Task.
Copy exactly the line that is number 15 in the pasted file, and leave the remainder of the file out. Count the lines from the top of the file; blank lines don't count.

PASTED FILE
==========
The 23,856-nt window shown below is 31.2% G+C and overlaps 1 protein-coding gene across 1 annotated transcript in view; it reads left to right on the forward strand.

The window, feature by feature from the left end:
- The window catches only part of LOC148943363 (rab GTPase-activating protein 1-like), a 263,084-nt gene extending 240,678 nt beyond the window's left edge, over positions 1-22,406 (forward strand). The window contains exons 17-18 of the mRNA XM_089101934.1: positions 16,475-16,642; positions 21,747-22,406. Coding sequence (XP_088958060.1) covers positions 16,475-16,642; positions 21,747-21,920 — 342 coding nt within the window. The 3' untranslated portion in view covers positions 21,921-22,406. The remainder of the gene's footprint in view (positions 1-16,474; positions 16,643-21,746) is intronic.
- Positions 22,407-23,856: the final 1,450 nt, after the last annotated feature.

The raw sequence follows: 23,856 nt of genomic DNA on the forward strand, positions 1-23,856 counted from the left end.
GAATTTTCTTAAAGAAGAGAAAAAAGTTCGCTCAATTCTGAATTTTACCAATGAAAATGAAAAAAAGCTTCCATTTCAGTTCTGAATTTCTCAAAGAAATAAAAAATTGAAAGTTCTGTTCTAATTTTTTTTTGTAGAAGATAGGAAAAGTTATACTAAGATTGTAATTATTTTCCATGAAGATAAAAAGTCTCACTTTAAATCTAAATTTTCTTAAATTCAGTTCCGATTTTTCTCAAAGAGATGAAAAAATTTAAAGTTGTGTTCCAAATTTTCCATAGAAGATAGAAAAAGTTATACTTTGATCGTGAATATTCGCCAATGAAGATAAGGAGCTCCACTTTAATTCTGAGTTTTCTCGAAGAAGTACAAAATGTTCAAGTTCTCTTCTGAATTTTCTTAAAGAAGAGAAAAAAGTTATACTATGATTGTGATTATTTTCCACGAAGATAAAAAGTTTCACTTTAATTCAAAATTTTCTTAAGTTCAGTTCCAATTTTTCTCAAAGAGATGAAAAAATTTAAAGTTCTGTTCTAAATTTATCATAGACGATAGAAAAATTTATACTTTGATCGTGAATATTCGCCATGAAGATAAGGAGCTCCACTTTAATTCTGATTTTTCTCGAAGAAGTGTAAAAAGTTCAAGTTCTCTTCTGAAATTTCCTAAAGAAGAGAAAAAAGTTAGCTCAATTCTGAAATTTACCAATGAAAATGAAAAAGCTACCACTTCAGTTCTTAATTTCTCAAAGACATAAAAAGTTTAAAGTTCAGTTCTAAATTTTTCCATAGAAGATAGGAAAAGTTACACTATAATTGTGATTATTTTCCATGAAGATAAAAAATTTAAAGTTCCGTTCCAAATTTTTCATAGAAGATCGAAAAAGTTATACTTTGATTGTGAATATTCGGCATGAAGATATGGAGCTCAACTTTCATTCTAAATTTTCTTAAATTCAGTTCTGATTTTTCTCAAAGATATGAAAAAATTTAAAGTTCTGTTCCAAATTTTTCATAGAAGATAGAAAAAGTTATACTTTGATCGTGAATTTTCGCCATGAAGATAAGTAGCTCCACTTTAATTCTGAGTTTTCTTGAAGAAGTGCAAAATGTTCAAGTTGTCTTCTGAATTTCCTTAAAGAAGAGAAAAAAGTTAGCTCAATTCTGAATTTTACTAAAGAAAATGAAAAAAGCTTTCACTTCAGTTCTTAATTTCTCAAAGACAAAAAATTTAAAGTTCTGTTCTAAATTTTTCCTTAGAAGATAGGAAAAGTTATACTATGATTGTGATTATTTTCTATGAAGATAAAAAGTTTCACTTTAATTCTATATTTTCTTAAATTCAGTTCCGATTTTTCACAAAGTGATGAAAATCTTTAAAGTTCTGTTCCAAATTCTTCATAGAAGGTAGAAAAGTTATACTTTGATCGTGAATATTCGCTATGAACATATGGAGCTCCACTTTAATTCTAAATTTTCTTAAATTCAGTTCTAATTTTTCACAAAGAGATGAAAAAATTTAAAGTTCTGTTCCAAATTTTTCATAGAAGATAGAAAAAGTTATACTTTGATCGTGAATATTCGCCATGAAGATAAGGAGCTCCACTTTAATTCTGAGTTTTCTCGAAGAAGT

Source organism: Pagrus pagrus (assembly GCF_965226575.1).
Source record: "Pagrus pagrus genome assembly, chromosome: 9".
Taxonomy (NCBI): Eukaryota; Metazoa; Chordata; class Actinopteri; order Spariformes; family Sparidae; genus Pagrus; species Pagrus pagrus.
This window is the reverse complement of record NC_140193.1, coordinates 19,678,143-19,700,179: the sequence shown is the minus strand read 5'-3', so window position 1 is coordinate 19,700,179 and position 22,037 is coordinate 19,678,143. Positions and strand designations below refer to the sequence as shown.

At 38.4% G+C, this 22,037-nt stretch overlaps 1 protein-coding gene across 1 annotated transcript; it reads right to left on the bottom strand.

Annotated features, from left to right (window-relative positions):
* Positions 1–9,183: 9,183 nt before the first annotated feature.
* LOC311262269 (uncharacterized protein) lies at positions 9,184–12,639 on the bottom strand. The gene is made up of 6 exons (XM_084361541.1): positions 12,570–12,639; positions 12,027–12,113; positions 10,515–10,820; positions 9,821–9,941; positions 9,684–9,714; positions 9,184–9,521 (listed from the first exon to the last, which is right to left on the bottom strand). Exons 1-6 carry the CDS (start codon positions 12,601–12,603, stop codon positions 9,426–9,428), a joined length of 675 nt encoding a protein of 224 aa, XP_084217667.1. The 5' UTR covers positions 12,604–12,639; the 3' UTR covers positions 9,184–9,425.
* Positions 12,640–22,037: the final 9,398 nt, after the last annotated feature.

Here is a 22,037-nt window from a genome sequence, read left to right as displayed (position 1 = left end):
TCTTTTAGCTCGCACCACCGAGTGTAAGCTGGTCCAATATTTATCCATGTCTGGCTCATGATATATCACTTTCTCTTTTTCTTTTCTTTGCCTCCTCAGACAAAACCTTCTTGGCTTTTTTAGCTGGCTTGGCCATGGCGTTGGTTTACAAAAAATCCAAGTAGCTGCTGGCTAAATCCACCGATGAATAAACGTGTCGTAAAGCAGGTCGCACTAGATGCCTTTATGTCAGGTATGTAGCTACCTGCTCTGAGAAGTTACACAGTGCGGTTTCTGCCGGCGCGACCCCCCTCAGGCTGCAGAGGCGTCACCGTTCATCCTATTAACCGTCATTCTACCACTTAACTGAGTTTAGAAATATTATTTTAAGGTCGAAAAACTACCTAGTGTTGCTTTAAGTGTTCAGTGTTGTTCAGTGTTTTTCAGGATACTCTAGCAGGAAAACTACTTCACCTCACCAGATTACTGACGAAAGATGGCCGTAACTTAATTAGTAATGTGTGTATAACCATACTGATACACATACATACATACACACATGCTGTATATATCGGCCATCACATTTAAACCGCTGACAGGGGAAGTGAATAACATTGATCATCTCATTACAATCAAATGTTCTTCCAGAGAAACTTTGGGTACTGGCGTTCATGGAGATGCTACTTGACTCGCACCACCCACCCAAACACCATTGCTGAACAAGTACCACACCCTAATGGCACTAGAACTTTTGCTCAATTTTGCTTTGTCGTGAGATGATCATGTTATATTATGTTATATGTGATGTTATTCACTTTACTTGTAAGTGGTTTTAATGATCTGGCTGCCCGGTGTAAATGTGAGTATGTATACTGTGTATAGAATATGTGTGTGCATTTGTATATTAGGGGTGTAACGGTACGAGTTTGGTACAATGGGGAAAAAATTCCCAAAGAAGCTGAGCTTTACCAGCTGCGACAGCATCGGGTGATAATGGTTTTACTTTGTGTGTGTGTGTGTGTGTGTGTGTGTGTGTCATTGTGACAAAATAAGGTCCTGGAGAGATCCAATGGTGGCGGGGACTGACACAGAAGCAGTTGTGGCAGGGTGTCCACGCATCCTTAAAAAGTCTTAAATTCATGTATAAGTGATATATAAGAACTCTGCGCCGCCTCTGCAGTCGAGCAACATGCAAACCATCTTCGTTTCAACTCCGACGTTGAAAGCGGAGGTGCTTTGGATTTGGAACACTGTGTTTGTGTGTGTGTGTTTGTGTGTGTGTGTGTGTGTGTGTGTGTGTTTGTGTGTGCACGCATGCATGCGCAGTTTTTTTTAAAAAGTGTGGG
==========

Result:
* Positions 12,640–22,037: the final 9,398 nt, after the last annotated feature.